Complementing its civil and criminal enforcement authorities, the Agency continued to successfully use its several incentive programs to encourage industries to self-audit their facilities and correct violations. In FY 2000, 430 companies disclosed potential violations at nearly 2200 facilities under EPA's Audit Policy, a sizeable increase over last year's results of 260 companies disclosures at 989 facilities. The Agency continues to expand the use of its voluntary self disclosure policies, working cooperatively with multi-facility corporations and whole industry sectors to use the policy to correct and disclose violations.

Compliance assistance efforts were expanded in FY 2000. EPA launched a web site to improve environmental compliance by federal agencies, bringing to 10 the number of Internet-based national Compliance Assistance Centers. The centers offer interactive web sites, telephone assistance lines, document fax-back systems and e-mail discussion groups. The centers were used over 400,000 times by regulated entities and the public in FY 2000, a 56 percent increase over FY 1999. Other compliance assistance tools such as hotlines, workshops and guidance materials effectively reached more than 450,000 regulated entities, a 36 percent increase over the number reached in FY 1999.


EPA is requesting public comment on a draft National Coastal Condition Report that contains currently available data on the condition of the Nation's coastal waters. Currently available data shows that the condition of the Nation's coastal waters is fair to poor, but varies from region to region.

The draft report is based on a combination of data, mostly from EPA, the National Oceanic and Atmospheric Administration, the U.S. Geological Survey, and the U.S. Fish and Wildlife Service. The data is used to formulate indicators of coastal condition in relationship to ecological and human health. Comments on the report and new data submitted to EPA will be used to refine the report and better assess the condition of the nation's coasts.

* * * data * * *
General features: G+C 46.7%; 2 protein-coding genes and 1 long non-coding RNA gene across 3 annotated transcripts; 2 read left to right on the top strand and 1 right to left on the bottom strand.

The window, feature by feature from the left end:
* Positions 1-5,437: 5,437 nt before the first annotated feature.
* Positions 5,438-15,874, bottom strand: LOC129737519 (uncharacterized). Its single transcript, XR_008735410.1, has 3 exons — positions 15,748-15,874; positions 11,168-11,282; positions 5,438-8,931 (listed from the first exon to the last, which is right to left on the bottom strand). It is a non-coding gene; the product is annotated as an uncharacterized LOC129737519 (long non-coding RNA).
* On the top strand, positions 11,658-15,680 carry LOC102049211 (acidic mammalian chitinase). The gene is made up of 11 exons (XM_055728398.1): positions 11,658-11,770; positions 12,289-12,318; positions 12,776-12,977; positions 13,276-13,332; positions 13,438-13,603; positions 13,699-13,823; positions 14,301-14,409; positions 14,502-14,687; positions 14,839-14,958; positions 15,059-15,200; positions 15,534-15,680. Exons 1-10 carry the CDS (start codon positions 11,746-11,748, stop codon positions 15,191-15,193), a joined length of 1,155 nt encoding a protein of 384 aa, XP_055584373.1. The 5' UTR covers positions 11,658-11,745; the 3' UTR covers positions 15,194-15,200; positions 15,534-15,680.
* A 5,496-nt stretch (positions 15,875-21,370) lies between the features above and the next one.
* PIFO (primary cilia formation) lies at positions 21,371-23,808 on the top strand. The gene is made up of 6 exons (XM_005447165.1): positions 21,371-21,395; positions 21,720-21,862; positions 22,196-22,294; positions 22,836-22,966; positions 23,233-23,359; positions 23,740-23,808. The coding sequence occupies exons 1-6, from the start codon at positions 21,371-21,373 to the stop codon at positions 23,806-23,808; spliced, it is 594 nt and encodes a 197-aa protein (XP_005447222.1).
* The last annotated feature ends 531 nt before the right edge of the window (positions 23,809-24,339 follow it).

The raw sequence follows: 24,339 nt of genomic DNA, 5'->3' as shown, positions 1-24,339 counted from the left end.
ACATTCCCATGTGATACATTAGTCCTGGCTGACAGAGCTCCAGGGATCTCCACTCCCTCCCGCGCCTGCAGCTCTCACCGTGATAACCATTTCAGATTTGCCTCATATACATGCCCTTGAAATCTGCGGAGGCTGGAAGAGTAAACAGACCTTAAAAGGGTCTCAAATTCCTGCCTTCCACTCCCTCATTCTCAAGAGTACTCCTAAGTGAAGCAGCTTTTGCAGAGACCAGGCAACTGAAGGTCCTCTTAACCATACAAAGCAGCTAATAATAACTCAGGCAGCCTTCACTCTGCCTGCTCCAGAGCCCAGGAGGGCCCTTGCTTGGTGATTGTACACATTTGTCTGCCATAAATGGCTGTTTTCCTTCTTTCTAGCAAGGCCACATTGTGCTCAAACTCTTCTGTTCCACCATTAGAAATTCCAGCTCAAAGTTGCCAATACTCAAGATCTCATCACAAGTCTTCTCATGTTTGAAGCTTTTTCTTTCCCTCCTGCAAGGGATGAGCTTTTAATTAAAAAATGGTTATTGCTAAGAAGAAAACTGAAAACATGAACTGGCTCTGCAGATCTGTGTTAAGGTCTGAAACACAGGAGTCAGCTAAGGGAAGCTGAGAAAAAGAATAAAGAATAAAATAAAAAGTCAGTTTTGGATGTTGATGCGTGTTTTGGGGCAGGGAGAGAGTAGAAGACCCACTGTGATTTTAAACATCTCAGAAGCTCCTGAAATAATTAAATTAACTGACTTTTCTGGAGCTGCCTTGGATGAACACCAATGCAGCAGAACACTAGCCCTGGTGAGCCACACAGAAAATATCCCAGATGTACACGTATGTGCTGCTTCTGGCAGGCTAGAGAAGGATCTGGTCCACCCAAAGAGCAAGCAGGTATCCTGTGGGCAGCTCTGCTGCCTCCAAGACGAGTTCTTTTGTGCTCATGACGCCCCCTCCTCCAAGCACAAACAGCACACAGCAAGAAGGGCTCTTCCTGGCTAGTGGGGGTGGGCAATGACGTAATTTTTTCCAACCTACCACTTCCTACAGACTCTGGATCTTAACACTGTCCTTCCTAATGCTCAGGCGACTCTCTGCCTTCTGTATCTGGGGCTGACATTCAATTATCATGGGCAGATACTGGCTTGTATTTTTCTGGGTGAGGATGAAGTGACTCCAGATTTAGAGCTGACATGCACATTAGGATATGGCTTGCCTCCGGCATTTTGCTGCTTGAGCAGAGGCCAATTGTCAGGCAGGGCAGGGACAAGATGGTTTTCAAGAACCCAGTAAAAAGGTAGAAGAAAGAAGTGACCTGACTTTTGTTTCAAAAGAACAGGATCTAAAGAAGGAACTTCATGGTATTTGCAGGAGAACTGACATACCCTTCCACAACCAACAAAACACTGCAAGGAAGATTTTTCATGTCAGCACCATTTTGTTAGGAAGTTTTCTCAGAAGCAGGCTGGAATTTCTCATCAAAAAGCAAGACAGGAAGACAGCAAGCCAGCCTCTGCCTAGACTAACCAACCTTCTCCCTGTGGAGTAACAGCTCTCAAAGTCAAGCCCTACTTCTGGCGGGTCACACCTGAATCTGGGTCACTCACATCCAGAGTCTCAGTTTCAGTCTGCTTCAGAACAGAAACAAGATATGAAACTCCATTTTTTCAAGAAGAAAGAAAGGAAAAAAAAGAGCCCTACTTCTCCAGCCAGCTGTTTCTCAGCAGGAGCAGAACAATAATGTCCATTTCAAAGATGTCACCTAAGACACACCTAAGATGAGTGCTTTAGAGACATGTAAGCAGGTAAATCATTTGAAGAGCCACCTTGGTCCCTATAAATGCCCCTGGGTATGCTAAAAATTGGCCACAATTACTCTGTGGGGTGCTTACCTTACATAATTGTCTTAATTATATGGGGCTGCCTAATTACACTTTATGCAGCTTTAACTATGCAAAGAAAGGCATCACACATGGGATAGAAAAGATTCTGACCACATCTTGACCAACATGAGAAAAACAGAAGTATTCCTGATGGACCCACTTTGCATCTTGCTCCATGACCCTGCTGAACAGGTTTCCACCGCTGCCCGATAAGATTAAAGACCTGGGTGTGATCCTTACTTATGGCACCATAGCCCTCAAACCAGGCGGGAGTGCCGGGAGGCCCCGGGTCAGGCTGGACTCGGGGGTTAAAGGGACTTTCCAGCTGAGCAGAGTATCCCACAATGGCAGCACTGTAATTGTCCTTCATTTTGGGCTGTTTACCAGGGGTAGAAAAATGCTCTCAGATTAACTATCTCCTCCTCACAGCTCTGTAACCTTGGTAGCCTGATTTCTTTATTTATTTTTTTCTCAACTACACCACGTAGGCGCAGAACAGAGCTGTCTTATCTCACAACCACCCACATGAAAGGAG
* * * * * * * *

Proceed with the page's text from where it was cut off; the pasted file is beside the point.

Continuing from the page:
The report is the first federal attempt to provide the public with a comprehensive picture of the health of the nation's coastal waters. It will serve as a benchmark for analyzing the progress of coastal management programs in the future. To review the report, visit


EPA proposed new protections for "Special Ocean Sites" that have outstanding environmental value, including prohibitions for new and expanded ocean development. Also, for the first time, development activities such as mining, oil and gas exploration, and fish farming in federal ocean waters beyond three miles offshore would have to meet protective new standards under the Clean Water Act.

EPA is proposing to establish four Special Ocean Sites: 1) Flower Garden Banks, located off Texas; 2) Gorda Ridge-Blanco Fracture zone, located off Oregon; 3) Escanaba Trough of the Gorda Ridge, located off California; and, 4) Northern Right Whale Critical Habitat Areas, located off Massachusetts and the Florida/Georgia border. Permits for new discharges and significantly expanded existing discharges would be prohibited in these areas.

At the direction of President Clinton in an Executive Order issued on May 26, 2000, EPA is taking a number of steps to strengthen protection of coastal and ocean waters. This proposal responds to increasing threats to oceans, marine environments and coastal areas by a rapid increase in coastal population and other pressures.

Under this proposal, ocean sites within U.S. jurisdiction that have outstanding value, such as critical habitat established under the Endangered Species Act, high value coral reefs, hydrothermal vents and others, could be designated as "Special Ocean Sites." EPA is also proposing a petition process to allow citizens and states to request additional Special Ocean Sites.

In addition, all ocean areas outside state jurisdiction, beyond three miles off shore, would be designated as "Healthy Ocean Waters." For the first time, these areas would have to meet 16 specific water quality criteria, in addition to other conditions necessary to support aquatic life and wildlife, recreational, and aesthetic values. The proposal would strengthen the requirements for permits to discharge into ocean waters.

Additional information on the proposed ocean sites, revisions to the Clean Water Act ocean discharge criteria, and the draft coastal condition report is available on EPA's Office of Water Web site at:, under "What's New."